Thursday, 20 August 2009

Ghana - Power, Agriculture and AIF 2010

While visiting Ghana for the first time in several years I was fortunate to have the opportunity to call on the President, HE John Atta Mills. It was good to continue our conversation started when CBC hosted him and his team for the Ghana Investment Forum back in May in London.

During my meetings with the President and several Ministers two main themes running through the government’s programme became apparent.

Managing the proceeds of the newly discovered petroleum and gas reserves for growth and development. The President is inviting international investors to work with his government to develop the infrastructure that will make growth happen.

One of the Key restraints on Ghana’s growth and development is access to power. The county’s current capacity is around 2000 Megawatts, Ghana needs to produce around 5000 a year to match the demand. The Government is looking for investors and technology to help produce power from the country’s gas, petroleum and other sources including renewable, and in its delivery to the public.

The second theme of government policy is on agriculture. The Government is determined to enhance production and encourage commercial farming practices, to take Ghana from a net importer of food to an exporter in the shortest time possible.

Ghana, having built on the solid base of democratic principles and an open economy, is fast becoming the model of a modern African economy. I am glad to see Ghana aiming high; to achieve its goal of becoming a middle income country by 2015 the country will have to achieve growth of between 8 and 10% a year and attract international investors to help bridge the infrastructure gap.

My advice to investors everywhere is to use Ghana as the window to Africa, and join us at our Africa Investment Forum in February next year as we hold it in Ghana for the first time.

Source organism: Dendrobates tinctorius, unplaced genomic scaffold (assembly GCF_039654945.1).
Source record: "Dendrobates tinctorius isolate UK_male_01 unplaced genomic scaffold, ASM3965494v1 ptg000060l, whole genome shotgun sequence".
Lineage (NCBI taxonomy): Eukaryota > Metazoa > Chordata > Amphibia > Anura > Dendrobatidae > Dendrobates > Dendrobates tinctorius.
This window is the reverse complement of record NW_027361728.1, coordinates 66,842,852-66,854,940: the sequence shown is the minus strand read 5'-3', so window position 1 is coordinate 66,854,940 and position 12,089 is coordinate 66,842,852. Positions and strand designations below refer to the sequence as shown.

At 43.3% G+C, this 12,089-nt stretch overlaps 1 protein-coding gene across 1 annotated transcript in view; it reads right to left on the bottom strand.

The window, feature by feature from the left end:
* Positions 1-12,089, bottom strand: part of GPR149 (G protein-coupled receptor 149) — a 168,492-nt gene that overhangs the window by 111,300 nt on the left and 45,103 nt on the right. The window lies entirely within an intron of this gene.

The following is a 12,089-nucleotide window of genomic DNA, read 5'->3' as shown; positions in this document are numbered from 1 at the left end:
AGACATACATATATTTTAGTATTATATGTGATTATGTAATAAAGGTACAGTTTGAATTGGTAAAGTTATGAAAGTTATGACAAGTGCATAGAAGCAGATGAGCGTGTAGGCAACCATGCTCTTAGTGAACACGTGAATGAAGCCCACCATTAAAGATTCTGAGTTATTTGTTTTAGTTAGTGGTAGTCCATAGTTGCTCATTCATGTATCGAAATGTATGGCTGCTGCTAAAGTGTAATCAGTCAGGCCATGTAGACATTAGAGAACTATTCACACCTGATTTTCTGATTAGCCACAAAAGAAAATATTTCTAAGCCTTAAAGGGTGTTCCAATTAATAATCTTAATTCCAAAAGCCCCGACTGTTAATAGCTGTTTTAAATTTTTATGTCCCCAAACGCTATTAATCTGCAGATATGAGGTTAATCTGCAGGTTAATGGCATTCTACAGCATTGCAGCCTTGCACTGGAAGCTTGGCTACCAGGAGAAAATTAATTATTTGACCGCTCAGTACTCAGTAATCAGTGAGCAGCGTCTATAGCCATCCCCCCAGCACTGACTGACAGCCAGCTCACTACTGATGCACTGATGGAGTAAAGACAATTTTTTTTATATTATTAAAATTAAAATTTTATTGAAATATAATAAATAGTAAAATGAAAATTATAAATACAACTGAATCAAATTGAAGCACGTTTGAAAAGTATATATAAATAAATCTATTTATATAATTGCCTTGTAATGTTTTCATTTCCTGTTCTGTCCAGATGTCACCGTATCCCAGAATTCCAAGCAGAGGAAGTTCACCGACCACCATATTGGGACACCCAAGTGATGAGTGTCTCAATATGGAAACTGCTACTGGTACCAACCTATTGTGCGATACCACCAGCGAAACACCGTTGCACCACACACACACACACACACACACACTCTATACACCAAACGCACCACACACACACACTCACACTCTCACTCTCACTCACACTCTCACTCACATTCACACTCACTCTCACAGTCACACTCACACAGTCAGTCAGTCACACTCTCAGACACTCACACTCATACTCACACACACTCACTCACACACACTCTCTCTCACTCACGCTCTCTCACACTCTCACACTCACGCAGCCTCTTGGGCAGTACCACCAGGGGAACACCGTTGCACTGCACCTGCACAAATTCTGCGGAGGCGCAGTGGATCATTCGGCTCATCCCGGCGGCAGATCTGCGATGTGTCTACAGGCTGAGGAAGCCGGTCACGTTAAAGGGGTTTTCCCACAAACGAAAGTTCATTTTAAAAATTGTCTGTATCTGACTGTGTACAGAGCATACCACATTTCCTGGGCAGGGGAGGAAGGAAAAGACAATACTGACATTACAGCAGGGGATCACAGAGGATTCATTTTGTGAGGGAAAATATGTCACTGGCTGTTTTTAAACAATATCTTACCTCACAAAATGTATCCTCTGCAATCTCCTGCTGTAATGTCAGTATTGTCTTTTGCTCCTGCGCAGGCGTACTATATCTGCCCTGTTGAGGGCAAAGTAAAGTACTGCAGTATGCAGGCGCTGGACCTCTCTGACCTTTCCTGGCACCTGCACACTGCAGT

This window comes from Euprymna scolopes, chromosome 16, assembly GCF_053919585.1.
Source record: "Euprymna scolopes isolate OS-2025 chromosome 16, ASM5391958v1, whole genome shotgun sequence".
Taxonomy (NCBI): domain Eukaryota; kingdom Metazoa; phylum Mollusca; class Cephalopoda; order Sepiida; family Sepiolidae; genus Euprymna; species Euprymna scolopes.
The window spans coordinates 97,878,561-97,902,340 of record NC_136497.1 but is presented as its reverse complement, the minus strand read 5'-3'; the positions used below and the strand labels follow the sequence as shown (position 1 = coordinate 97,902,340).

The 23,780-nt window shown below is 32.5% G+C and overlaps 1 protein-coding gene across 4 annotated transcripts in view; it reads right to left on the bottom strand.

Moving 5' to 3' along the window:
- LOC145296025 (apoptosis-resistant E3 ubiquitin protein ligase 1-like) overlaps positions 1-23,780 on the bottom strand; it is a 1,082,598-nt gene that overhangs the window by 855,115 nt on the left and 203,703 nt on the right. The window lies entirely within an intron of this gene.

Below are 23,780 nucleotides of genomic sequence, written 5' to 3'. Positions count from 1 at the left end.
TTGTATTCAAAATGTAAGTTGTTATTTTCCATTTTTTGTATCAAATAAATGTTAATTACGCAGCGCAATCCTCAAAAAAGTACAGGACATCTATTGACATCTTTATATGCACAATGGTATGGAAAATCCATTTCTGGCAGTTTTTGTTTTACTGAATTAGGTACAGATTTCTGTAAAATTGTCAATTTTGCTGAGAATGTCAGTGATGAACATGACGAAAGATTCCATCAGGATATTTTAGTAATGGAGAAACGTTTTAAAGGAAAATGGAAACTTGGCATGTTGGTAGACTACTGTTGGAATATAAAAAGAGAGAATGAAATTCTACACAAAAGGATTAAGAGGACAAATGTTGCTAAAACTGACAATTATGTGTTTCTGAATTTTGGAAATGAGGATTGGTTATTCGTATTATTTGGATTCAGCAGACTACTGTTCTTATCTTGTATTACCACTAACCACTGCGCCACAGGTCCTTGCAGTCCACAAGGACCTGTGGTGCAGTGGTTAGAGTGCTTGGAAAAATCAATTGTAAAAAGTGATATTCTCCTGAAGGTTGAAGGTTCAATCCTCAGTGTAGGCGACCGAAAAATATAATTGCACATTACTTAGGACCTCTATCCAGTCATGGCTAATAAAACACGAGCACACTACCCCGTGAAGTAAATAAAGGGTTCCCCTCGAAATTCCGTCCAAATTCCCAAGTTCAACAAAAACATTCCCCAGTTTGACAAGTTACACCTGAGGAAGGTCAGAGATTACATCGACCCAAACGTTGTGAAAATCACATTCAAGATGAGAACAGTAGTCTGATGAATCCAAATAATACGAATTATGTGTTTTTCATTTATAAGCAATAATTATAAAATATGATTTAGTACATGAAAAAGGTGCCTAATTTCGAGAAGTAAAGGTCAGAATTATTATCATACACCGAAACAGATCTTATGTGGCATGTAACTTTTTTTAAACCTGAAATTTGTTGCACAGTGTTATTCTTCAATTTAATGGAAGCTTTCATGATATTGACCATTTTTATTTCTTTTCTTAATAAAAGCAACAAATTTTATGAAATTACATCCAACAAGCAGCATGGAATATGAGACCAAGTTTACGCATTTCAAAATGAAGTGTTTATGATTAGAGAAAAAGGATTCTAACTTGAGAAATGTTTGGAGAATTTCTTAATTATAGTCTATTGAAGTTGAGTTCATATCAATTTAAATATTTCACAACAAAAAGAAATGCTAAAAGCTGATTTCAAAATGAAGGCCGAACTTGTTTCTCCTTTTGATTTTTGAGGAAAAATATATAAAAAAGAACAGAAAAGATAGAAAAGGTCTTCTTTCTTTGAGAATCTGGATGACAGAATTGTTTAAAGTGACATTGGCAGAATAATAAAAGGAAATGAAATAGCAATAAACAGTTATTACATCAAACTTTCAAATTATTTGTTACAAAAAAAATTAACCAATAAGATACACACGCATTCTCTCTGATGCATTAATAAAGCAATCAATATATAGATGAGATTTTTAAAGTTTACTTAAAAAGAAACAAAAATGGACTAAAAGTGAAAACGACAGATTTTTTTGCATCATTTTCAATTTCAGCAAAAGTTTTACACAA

Tuesday, 11 August 2009

African agriculture solution to future food shortages

In recent comments from DEFRA about Food Security in the UK, it was suggested that global food production would have to double by 2050 to feed the growing global population. The Report went on to highlight the Role Genetically Modified crops are likely to play in increasing production as higher yield crops are needed to bring production up to the required level.

While GM will have a role play in the coming years, greater emphasis should be put on Africa as a potential global supplier.

The Current state of much of the agricultural production on the continent is still subsistence based, where families or small communities produce, in many cases, barely enough to live on, let alone a surplus to export.

Africa's potential to become the food basket of the world and supply a large percentage of the Global requirement is enormous, and CBC is working with private sector partners and governments to help increase investment into agriculture across the continent. An upturn in Production has the added benefits of increasing food security, reducing the threat of famine, creating jobs and wealth and driving up the general standard of living across Africa.

Wednesday, 5 August 2009

Commonwealth Conversation and the Commonwealth Factor

I was very pleased to note that the Foreign Secretary the Rt Hon David Miliband has initiated the dialogue on the future role of the Commonwealth, in this 60th year of operation.

Those of us who work in the Commonwealth recognise its importance, but are disappointed by the lack of recognition the association receives. The Commonwealth is underutilized and I hope this ‘commonwealth conversation’ can help to remedy this.

I was delighted to see that the CBC was identified as one of the key organisations within the commonwealth family alongside the Secretariat and the Commonwealth Foundation, in the Foreign Secretary’s paper ‘Two Billion Voices’.

I believe that member countries benefit most from the commonwealth when they leverage the ‘commonwealth factor’, such as similar administrative, legal, financial and business practices to help enhance trade and investment in their countries. These shared features make trade easy and cheap, and CBC is delighted to have made some small contribution to the increase in Commonwealth Trade from 2 trillion to 3 trillion dollars since its inception in 1997.

The Commonwealth can become an even stronger force for good, promoting, multi party democracy, human rights, the rule of law, good governance and socially responsible market orientated economic policies. Another key factor that binds the commonwealth is the use of the English language, which is a key asset for the economic development of member countries.

Countries that subscribe to these beliefs should be welcomed into the Commonwealth Club and join in its success.